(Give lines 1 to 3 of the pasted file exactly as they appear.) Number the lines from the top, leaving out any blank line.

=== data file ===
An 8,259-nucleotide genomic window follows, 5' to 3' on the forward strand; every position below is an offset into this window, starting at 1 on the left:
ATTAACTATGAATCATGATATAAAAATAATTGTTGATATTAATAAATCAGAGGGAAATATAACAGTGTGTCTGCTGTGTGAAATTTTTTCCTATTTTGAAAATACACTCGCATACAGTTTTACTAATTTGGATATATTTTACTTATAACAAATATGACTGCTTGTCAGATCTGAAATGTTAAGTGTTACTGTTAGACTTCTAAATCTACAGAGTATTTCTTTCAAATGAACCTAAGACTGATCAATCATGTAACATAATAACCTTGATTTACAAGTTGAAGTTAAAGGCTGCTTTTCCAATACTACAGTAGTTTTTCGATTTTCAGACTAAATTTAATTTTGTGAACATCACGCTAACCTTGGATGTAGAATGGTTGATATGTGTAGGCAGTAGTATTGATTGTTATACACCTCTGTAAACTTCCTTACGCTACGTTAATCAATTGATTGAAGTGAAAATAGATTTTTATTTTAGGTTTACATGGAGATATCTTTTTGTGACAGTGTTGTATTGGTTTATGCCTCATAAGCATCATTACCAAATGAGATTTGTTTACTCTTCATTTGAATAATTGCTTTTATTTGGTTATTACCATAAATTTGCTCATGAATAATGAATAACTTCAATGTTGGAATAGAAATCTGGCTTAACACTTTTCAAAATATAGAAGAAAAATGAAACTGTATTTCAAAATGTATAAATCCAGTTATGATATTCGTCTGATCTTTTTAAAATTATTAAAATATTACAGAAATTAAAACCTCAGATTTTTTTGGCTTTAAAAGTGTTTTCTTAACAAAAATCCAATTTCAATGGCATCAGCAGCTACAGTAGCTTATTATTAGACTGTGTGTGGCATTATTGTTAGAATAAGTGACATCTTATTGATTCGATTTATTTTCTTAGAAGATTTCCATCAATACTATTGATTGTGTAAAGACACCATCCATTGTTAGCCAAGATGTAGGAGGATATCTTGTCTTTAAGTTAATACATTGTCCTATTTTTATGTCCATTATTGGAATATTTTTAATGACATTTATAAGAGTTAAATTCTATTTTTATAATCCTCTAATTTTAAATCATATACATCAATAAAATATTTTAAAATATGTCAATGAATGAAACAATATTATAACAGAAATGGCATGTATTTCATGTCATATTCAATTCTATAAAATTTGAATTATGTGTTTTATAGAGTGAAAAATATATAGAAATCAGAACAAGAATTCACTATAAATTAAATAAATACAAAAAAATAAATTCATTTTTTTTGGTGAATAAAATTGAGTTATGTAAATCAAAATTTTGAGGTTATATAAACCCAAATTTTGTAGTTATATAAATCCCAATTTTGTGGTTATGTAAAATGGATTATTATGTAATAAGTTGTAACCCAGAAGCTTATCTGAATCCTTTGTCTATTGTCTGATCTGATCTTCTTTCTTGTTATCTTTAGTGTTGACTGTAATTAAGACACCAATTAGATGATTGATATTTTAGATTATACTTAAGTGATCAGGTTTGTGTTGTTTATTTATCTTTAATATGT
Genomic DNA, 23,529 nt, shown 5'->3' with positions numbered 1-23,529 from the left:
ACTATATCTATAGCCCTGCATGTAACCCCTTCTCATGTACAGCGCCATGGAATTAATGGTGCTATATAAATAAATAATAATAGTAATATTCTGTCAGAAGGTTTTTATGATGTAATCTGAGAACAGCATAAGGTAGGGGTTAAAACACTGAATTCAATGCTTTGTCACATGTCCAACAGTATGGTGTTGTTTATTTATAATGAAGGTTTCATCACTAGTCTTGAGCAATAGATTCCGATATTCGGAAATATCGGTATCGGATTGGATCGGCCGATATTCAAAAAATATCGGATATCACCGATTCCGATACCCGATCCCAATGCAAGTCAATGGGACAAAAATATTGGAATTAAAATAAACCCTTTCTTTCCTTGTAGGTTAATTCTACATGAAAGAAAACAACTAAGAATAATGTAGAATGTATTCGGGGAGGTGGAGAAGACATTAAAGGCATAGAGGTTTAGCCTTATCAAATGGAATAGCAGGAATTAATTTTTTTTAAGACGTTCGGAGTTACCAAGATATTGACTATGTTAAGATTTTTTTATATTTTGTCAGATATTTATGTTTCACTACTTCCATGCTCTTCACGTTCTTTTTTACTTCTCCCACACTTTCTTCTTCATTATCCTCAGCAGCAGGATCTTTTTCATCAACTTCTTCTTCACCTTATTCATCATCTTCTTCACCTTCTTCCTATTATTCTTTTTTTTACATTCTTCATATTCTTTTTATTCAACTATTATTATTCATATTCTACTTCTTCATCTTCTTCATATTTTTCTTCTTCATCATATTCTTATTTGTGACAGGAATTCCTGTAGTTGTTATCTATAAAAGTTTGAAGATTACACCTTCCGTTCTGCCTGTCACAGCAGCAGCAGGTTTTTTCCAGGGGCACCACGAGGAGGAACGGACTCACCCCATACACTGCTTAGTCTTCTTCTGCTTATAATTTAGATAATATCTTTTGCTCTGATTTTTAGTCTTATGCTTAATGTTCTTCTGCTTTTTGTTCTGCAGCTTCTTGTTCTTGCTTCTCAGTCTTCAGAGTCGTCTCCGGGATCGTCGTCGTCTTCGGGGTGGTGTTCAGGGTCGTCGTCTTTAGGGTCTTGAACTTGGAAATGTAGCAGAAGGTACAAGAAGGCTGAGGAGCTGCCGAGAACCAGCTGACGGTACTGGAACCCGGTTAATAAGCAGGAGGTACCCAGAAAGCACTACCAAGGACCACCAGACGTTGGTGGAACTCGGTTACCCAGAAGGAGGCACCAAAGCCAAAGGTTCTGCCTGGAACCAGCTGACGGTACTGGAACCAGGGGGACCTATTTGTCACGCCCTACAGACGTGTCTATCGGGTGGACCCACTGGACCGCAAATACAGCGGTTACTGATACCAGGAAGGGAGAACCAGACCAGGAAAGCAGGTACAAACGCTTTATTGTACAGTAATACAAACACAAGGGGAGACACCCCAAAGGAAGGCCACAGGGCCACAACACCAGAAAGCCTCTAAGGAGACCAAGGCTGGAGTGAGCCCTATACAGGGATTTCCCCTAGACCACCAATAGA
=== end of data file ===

An 8,259-nucleotide genomic window follows, 5' to 3' on the forward strand; every position below is an offset into this window, starting at 1 on the left:
ATTAACTATGAATCATGATATAAAAATAATTGTTGATATTAATAAATCAGAGGGAAATATAACAGTGTGTCTGCTGTGTGAAATTTTTTCCTATTTTGAAAATACACTCGCATACAGTTTTACTAATTTGGATATATTTTACTTATAACAAATATGACTGCTTGTCAGATCTGAAATGTTAAGTGTTACTGTTAGACTTCTAAATCTACAGAGTATTTCTTTCAAATGAACCTAAGACTGATCAATCATGTAACATAATAACCTTGATTTACAAGTTGAAGTTAAAGGCTGCTTTTCCAATACTACAGTAGTTTTTCGATTTTCAGACTAAATTTAATTTTGTGAACATCACGCTAACCTTGGATGTAGAATGGTTGATATGTGTAGGCAGTAGTATTGATTGTTATACACCTCTGTAAACTTCCTTACGCTACGTTAATCAATTGATTGAAGTGAAAATAGATTTTTATTTTAGGTTTACATGGAGATATCTTTTTGTGACAGTGTTGTATTGGTTTATGCCTCATAAGCATCATTACCAAATGAGATTTGTTTACTCTTCATTTGAATAATTGCTTTTATTTGGTTATTACCATAAATTTGCTCATGAATAATGAATAACTTCAATGTTGGAATAGAAATCTGGCTTAACACTTTTCAAAATATAGAAGAAAAATGAAACTGTATTTCAAAATGTATAAATCCAGTTATGATATTCGTCTGATCTTTTTAAAATTATTAAAATATTACAGAAATTAAAACCTCAGATTTTTTTGGCTTTAAAAGTGTTTTCTTAACAAAAATCCAATTTCAATGGCATCAGCAGCTACAGTAGCTTATTATTAGACTGTGTGTGGCATTATTGTTAGAATAAGTGACATCTTATTGATTCGATTTATTTTCTTAGAAGATTTCCATCAATACTATTGATTGTGTAAAGACACCATCCATTGTTAGCCAAGATGTAGGAGGATATCTTGTCTTTAAGTTAATACATTGTCCTATTTTTATGTCCATTATTGGAATATTTTTAATGACATTTATAAGAGTTAAATTCTATTTTTATAATCCTCTAATTTTAAATCATATACATCAATAAAATATTTTAAAATATGTCAATGAATGAAACAATATTATAACAGAAATGGCATGTATTTCATGTCATATTCAATTCTATAAAATTTGAATTATGTGTTTTATAGAGTGAAAAATATATAGAAATCAGAACAAGAATTCACTATAAATTAAATAAATACAAAAAAATAAATTCATTTTTTTTGGTGAATAAAATTGAGTTATGTAAATCAAAATTTTGAGGTTATATAAACCCAAATTTTGTAGTTATATAAATCCCAATTTTGTGGTTATGTAAAATGGATTATTATGTAATAAGTTGTAACCCAGAAGCTTATCTGAATCCTTTGTCTATTGTCTGATCTGATCTTCTTTCTTGTTATCTTTAGTGTTGACTGTAATTAAGACACCAATTAGATGATTGATATTTTAGATTATACTTAAGTGATCAGGTTTGTGTTGTTTATTTATCTTTAATATGT
Genomic DNA, 23,529 nt, shown 5'->3' with positions numbered 1-23,529 from the left: